I guess they had a bad CF seed visit them once. HOWEVER, besides the welcome sign they are a great group of very strong men (and a couple ladies) who are extremely encouraging and funny and have some great advice for my technique issues. One of them was just named “Britain’s Strongest Man.” Another just placed 4th in a British Oly Meet. Another guy dead-lifted 300kg x2 right in front of my eyes. A couple of them also train with me at Iffley. I’m meeting locals! Yay!
I did NOT see the last installment of the Harry Potter series, yet (to be remedied soon, Loves, soon). Some of the students here did, and one of them even dressed up like Harry. He was quite convincing. Before they went to the show they paid the admission fee to Christ Church college, where much of the first 2 movies was filmed (dining hall, great staircase…).
But really I’ve been spending my days at the recently renovated Ashmolean Museum! They’ve re-thought the way a museum should be organized and the way objects should be displayed. More of a cross-cultural interactive learning experience than a display of really old objects. Read about it! http://www.ashmolean.org/transforming/
Before I even stepped foot inside a single exhibit room, I first entered through the “Study” entrance. I was led up quite a few flights of stairs to the study room in which 5 vases and 1 sherd awaited my attention! The staff apologized for not being able to have prepared a few of the items I requested to view since 2 were off-site, 1 was not in an easy location to remove from display (the giant lekythoi display case), 1 was hiding somewhere in display (same location), and the others were prominently on display (I had assured them they need not remove anything for my personal study which was already on display).
Needless to say, I was allowed as much time as I wanted with those objects, and they were a glorious few hours! When I was done, I still had a little time left before lunch at Brasenose College, so I took advantage of the wonderful location of the study room exit (inside the Special Exhibition) to peruse the objects in the “From Heracles to Alexander” exhibit. The Lady of Aegae really is something!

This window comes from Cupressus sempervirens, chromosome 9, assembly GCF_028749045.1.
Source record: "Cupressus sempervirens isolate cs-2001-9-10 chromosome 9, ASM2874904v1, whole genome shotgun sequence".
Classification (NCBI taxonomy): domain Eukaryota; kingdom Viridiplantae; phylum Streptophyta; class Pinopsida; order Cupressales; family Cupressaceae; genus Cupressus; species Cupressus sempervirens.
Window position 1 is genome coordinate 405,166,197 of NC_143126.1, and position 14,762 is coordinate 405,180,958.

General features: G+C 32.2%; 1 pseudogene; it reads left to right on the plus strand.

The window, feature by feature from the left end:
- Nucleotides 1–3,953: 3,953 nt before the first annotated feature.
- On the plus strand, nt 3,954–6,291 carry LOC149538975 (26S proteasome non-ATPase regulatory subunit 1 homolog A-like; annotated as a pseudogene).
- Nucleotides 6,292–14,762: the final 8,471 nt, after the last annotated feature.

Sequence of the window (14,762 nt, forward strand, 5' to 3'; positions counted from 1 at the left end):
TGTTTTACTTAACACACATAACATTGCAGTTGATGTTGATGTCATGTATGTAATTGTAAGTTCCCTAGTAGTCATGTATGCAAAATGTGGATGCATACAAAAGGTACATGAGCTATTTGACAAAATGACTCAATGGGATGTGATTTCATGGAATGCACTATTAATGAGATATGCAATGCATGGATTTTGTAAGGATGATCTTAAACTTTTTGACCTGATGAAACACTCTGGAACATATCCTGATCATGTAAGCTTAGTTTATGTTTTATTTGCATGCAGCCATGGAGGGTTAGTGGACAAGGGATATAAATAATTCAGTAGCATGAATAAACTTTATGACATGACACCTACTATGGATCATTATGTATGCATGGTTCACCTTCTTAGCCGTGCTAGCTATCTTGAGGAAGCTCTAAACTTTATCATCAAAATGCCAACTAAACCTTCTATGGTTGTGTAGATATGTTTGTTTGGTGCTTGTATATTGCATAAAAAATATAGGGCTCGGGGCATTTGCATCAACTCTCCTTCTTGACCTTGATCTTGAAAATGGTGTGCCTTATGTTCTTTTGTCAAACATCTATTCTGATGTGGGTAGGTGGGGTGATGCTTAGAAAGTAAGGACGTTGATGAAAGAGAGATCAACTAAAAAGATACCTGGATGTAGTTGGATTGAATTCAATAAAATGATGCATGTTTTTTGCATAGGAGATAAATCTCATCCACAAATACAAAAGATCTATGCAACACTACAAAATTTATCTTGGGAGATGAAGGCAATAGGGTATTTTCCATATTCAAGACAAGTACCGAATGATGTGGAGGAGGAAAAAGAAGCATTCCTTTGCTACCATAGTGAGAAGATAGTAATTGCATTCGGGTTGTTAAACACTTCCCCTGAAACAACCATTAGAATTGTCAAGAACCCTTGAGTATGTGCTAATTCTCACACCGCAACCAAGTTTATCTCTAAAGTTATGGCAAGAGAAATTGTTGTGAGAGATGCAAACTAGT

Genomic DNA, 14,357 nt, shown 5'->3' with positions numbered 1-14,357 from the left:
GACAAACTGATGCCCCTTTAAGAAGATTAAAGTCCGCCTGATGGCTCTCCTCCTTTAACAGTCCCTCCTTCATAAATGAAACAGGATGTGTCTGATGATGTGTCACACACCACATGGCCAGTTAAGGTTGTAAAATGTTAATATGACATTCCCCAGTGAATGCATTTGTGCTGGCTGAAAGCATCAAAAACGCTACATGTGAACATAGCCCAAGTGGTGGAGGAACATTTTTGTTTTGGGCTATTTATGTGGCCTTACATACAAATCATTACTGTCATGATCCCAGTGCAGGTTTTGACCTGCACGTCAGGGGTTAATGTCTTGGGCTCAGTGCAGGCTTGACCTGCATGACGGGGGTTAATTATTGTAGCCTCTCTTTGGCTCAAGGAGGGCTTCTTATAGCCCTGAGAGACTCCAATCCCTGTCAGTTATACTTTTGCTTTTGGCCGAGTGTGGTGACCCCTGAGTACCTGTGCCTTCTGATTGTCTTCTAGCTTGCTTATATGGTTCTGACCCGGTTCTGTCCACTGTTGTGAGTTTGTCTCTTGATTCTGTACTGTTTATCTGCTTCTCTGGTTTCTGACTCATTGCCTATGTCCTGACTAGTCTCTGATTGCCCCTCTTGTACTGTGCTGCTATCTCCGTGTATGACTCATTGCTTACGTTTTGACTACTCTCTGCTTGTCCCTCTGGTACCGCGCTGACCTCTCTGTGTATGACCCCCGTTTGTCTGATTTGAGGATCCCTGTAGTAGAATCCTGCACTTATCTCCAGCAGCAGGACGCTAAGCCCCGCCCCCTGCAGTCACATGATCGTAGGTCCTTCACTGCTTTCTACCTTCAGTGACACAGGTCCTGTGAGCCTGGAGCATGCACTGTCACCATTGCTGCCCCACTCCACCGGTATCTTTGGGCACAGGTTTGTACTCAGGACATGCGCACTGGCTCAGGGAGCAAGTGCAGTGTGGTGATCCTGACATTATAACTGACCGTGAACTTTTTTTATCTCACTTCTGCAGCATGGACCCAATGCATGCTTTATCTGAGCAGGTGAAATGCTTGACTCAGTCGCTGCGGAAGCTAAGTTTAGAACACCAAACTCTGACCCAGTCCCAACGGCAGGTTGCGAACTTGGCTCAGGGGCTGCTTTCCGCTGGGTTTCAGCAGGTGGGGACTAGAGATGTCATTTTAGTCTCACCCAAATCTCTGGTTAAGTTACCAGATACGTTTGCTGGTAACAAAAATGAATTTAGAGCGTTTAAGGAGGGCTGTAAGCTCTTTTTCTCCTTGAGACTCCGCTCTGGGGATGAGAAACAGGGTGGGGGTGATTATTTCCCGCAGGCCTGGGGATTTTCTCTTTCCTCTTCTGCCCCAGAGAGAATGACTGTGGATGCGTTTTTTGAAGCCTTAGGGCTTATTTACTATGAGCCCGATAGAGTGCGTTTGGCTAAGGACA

The Ashmolean occupied much of my week and weekend, as I went back a few times to see all I could see. They have Titians, a Tintoretto, a drawing of Michelangelo’s, wonderful Buddhas from India, a Samurai’s armor from Japan, an incredible collection of porcelain, the “Messiah” (finest Stradivarius there is) among other incredible musical instruments, an amazing collection of Greek vases, Sir Arthur Evans’ Minoan finds, Chinese calligraphy, Byzantine jewelry, the smallest portable Qu’ran I ever did see, and many many more highlights that I just can’t mention here otherwise this post will never ever end!
I still haven’t been to the Natural History Museum to see the remains of a Dodo bird! This is on my list!
“Not all those who wander are lost.” — also Tolkien
6:30am this morning my flight landed at Heathrow airport. Pretty uneventful (thankfully). I went through customs, collected my bag, proceeded to the Oxford X70 coach, paid for my ticket, sat down. An hour later I was walking along High Street towards the main entrance of Brasenose College.
and into New Quad and towards my staircase. Half an hour later I was in my single dorm room, unpacked and ready to shower when I heard the familiar voice of my advisor just outside. I peeked out my head, greeted her enthusiastically, then proceeded to get cleaned up and figure out the internet connection. By noon I was ready for lunch, which wasn’t served until 1. I ate with the professors (yayyy adults!) in Brasenose Hall, under the protection of a quite ithyphallic wooden unicorn (NSFW otherwise I’d post a pic, but you can always google it). After lunch, my advisor showed me a bit around (I hadn’t been to Oxford in 17 years) as we made our way to Blackwell Book Store (and went straight upstairs towards the Classics section, naturally). We found my advisor’s recently published book right there in the shelf, and so of course she posed for the camera!
I saw what looked like a fantastic book by Robin Lane Fox called “Travelling Heroes”, but it was too thick (and expensive) to purchase. Read a review here: http://www.guardian.co.uk/books/2008/nov/08/greeks-travelling-heroes-review.
So I left to stretch my still jet-lagged legs as I took in some of the sights of Oxford. And boy did I walk. I came back (2 hours later) tan! In England! Whoa. Cornmarket St., down George St. and all the way around until I cut through Pembroke St. towards St. Aldate’s